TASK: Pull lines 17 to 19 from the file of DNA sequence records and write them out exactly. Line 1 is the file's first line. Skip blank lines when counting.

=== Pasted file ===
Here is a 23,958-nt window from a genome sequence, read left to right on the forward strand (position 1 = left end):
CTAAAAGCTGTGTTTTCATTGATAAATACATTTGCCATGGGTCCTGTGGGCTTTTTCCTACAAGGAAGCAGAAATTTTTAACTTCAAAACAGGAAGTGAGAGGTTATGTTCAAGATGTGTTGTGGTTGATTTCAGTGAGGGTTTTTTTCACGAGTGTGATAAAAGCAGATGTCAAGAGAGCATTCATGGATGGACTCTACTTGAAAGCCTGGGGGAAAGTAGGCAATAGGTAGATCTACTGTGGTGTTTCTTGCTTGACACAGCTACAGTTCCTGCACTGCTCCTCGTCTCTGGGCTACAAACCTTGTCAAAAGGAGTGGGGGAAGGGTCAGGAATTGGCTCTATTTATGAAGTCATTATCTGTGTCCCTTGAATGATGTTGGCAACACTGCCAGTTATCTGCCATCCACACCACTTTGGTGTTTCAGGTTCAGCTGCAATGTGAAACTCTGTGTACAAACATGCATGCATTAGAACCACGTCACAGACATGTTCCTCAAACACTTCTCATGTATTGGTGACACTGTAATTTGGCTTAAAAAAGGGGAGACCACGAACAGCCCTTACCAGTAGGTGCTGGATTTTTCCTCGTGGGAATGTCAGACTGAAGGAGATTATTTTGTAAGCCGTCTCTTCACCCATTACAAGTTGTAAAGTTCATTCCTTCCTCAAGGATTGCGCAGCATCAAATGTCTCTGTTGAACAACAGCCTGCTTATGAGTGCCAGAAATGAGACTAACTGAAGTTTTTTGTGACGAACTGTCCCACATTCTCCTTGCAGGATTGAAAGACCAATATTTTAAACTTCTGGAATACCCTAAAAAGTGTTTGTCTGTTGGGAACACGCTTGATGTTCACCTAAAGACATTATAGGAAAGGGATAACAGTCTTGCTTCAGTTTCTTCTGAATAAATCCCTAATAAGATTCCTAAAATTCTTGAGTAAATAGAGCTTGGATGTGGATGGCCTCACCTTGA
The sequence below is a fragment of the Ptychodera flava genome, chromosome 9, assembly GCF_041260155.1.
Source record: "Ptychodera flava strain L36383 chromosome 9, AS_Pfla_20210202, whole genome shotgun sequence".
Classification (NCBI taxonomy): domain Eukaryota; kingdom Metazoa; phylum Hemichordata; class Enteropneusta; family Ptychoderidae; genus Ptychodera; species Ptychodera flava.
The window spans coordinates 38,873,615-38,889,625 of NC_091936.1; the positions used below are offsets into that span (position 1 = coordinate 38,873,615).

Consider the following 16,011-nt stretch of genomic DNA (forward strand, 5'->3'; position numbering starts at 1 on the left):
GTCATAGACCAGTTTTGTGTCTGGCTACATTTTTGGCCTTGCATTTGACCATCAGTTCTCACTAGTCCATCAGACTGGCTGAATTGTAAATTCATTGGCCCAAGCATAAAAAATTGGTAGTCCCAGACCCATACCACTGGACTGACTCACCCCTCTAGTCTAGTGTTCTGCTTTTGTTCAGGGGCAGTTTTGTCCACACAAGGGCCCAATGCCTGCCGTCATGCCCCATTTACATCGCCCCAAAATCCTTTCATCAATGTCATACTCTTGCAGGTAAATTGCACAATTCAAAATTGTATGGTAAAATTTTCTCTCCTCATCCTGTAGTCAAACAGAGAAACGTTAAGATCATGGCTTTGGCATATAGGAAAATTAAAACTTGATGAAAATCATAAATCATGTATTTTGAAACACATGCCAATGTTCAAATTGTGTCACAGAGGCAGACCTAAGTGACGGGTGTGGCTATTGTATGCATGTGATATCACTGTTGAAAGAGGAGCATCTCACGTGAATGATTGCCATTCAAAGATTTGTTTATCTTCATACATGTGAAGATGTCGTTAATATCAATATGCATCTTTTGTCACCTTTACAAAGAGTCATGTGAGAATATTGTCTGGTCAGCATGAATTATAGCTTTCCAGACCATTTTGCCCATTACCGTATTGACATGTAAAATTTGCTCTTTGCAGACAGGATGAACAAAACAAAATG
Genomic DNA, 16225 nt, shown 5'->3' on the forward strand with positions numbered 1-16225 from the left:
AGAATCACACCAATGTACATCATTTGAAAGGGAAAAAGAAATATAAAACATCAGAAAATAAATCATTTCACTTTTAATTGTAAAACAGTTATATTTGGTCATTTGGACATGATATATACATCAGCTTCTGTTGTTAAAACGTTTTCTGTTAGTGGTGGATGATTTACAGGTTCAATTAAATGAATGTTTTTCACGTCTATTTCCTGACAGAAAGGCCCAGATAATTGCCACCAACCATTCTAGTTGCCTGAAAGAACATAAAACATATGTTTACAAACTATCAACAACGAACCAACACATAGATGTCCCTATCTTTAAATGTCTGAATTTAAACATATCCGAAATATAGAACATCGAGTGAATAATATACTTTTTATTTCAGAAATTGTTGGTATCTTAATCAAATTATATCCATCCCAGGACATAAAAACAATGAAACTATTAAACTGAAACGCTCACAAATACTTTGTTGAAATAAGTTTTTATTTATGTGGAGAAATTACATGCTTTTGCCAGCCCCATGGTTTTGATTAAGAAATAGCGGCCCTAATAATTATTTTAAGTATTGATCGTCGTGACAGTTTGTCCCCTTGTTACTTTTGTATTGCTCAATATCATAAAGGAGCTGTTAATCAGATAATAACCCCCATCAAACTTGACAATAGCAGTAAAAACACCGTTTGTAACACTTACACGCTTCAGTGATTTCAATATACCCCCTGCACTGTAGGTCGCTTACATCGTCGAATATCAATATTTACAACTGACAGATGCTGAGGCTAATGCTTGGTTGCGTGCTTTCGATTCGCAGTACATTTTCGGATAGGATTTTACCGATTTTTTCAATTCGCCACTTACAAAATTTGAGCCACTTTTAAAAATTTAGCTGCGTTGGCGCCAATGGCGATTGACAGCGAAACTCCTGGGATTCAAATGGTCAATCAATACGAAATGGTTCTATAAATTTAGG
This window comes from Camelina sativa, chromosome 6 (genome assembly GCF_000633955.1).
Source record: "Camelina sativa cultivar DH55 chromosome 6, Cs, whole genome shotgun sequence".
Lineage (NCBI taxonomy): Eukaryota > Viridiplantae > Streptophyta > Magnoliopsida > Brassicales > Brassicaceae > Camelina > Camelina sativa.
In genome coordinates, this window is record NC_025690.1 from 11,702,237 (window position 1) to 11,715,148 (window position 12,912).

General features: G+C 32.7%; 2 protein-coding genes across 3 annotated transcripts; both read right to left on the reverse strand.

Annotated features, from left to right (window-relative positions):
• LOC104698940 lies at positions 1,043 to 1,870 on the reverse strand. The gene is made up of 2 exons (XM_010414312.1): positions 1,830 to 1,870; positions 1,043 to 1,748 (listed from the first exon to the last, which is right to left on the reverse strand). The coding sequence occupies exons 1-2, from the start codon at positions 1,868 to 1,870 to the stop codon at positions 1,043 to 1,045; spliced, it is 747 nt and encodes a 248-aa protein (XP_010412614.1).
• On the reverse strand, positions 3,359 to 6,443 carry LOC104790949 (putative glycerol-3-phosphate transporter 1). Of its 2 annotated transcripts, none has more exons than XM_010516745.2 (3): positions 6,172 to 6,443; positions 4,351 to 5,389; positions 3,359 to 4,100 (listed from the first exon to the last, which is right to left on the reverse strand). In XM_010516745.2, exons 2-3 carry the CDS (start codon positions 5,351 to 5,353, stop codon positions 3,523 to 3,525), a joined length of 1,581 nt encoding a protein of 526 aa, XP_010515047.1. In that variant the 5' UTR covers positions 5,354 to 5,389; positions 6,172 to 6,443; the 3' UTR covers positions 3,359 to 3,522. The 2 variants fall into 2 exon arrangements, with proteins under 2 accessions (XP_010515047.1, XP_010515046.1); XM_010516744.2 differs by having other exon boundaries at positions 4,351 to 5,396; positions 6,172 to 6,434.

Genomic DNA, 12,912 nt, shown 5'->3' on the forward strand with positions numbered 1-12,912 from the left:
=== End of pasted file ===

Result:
• LOC104698940 lies at positions 1,043 to 1,870 on the reverse strand. The gene is made up of 2 exons (XM_010414312.1): positions 1,830 to 1,870; positions 1,043 to 1,748 (listed from the first exon to the last, which is right to left on the reverse strand). The coding sequence occupies exons 1-2, from the start codon at positions 1,868 to 1,870 to the stop codon at positions 1,043 to 1,045; spliced, it is 747 nt and encodes a 248-aa protein (XP_010412614.1).
• On the reverse strand, positions 3,359 to 6,443 carry LOC104790949 (putative glycerol-3-phosphate transporter 1). Of its 2 annotated transcripts, none has more exons than XM_010516745.2 (3): positions 6,172 to 6,443; positions 4,351 to 5,389; positions 3,359 to 4,100 (listed from the first exon to the last, which is right to left on the reverse strand). In XM_010516745.2, exons 2-3 carry the CDS (start codon positions 5,351 to 5,353, stop codon positions 3,523 to 3,525), a joined length of 1,581 nt encoding a protein of 526 aa, XP_010515047.1. In that variant the 5' UTR covers positions 5,354 to 5,389; positions 6,172 to 6,443; the 3' UTR covers positions 3,359 to 3,522. The 2 variants fall into 2 exon arrangements, with proteins under 2 accessions (XP_010515047.1, XP_010515046.1); XM_010516744.2 differs by having other exon boundaries at positions 4,351 to 5,396; positions 6,172 to 6,434.

Genomic DNA, 12,912 nt, shown 5'->3' on the forward strand with positions numbered 1-12,912 from the left: